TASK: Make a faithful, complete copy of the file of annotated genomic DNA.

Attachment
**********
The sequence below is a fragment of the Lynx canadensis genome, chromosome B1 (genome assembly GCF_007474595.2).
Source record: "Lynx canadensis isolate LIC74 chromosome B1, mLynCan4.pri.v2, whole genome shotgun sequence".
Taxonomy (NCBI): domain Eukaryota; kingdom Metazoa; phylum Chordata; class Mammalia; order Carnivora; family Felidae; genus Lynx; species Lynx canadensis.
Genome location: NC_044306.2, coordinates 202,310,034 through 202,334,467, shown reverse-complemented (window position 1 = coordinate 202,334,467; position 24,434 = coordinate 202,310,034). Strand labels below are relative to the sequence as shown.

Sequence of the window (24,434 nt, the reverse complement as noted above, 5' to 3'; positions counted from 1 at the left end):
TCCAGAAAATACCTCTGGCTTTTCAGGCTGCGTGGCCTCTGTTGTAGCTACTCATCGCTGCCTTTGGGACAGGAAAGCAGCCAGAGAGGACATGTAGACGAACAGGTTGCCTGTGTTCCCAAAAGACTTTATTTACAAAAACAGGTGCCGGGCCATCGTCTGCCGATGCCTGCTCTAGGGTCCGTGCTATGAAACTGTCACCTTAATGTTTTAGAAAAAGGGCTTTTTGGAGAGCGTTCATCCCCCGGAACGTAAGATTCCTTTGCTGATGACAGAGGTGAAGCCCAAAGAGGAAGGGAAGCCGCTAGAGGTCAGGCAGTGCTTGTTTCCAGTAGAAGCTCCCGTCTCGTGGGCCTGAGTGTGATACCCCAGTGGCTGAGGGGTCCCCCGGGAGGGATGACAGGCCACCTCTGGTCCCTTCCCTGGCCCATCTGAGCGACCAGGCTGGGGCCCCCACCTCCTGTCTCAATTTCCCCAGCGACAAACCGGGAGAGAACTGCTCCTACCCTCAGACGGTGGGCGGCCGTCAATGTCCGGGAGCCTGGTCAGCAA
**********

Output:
The sequence below is a fragment of the Lynx canadensis genome, chromosome B1 (genome assembly GCF_007474595.2).
Source record: "Lynx canadensis isolate LIC74 chromosome B1, mLynCan4.pri.v2, whole genome shotgun sequence".
Taxonomy (NCBI): domain Eukaryota; kingdom Metazoa; phylum Chordata; class Mammalia; order Carnivora; family Felidae; genus Lynx; species Lynx canadensis.
Genome location: NC_044306.2, coordinates 202,310,034 through 202,334,467, shown reverse-complemented (window position 1 = coordinate 202,334,467; position 24,434 = coordinate 202,310,034). Strand labels below are relative to the sequence as shown.

Sequence of the window (24,434 nt, the reverse complement as noted above, 5' to 3'; positions counted from 1 at the left end):
TCCAGAAAATACCTCTGGCTTTTCAGGCTGCGTGGCCTCTGTTGTAGCTACTCATCGCTGCCTTTGGGACAGGAAAGCAGCCAGAGAGGACATGTAGACGAACAGGTTGCCTGTGTTCCCAAAAGACTTTATTTACAAAAACAGGTGCCGGGCCATCGTCTGCCGATGCCTGCTCTAGGGTCCGTGCTATGAAACTGTCACCTTAATGTTTTAGAAAAAGGGCTTTTTGGAGAGCGTTCATCCCCCGGAACGTAAGATTCCTTTGCTGATGACAGAGGTGAAGCCCAAAGAGGAAGGGAAGCCGCTAGAGGTCAGGCAGTGCTTGTTTCCAGTAGAAGCTCCCGTCTCGTGGGCCTGAGTGTGATACCCCAGTGGCTGAGGGGTCCCCCGGGAGGGATGACAGGCCACCTCTGGTCCCTTCCCTGGCCCATCTGAGCGACCAGGCTGGGGCCCCCACCTCCTGTCTCAATTTCCCCAGCGACAAACCGGGAGAGAACTGCTCCTACCCTCAGACGGTGGGCGGCCGTCAATGTCCGGGAGCCTGGTCAGCAA